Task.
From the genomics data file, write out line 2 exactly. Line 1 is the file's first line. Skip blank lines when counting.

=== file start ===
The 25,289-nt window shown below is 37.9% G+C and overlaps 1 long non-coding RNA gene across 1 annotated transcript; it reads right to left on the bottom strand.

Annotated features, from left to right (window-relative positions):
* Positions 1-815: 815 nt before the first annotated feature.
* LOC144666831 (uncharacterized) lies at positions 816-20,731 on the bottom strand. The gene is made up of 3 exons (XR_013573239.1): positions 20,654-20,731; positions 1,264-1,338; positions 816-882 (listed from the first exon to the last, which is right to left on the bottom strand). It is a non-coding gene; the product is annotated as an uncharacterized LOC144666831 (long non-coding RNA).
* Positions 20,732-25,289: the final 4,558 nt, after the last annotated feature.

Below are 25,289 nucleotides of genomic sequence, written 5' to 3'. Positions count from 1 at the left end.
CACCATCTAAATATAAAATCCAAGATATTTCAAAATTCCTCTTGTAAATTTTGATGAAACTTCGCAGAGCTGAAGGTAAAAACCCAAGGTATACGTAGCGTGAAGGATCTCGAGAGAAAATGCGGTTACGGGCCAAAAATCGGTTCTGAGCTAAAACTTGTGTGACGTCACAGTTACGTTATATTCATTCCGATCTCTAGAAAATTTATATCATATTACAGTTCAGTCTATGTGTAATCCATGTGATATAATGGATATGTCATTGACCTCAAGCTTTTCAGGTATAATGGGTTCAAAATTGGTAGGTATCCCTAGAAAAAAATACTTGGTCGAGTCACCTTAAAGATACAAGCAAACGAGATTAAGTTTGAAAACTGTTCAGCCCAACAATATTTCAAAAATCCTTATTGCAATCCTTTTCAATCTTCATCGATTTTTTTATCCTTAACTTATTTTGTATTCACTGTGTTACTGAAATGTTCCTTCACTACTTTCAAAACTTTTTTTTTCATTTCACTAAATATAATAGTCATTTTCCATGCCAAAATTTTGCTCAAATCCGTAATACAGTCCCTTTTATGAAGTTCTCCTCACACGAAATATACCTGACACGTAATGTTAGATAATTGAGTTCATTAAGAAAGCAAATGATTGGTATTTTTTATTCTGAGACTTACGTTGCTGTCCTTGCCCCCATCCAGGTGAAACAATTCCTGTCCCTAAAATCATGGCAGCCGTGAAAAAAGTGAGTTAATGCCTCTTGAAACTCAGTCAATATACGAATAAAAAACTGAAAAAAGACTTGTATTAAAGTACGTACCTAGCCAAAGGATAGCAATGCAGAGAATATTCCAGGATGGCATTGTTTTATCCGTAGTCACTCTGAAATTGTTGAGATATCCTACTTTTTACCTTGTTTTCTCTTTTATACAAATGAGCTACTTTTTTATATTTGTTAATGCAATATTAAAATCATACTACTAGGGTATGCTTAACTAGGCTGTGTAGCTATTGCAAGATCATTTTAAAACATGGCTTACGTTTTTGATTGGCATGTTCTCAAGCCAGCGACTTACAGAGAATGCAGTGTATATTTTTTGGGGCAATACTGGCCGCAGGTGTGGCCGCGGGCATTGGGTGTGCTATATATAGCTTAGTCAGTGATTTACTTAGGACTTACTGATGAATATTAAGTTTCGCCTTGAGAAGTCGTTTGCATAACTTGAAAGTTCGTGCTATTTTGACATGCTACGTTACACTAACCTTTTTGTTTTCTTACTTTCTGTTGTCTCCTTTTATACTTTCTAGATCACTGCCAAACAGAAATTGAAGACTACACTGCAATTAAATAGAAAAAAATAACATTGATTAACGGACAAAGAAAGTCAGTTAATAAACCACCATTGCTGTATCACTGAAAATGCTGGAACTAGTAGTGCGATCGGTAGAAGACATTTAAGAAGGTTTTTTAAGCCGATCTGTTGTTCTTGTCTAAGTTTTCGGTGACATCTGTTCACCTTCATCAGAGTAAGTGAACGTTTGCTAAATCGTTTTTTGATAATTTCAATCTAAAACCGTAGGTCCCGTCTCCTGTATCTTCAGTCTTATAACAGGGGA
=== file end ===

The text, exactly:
Annotated features, from left to right (window-relative positions):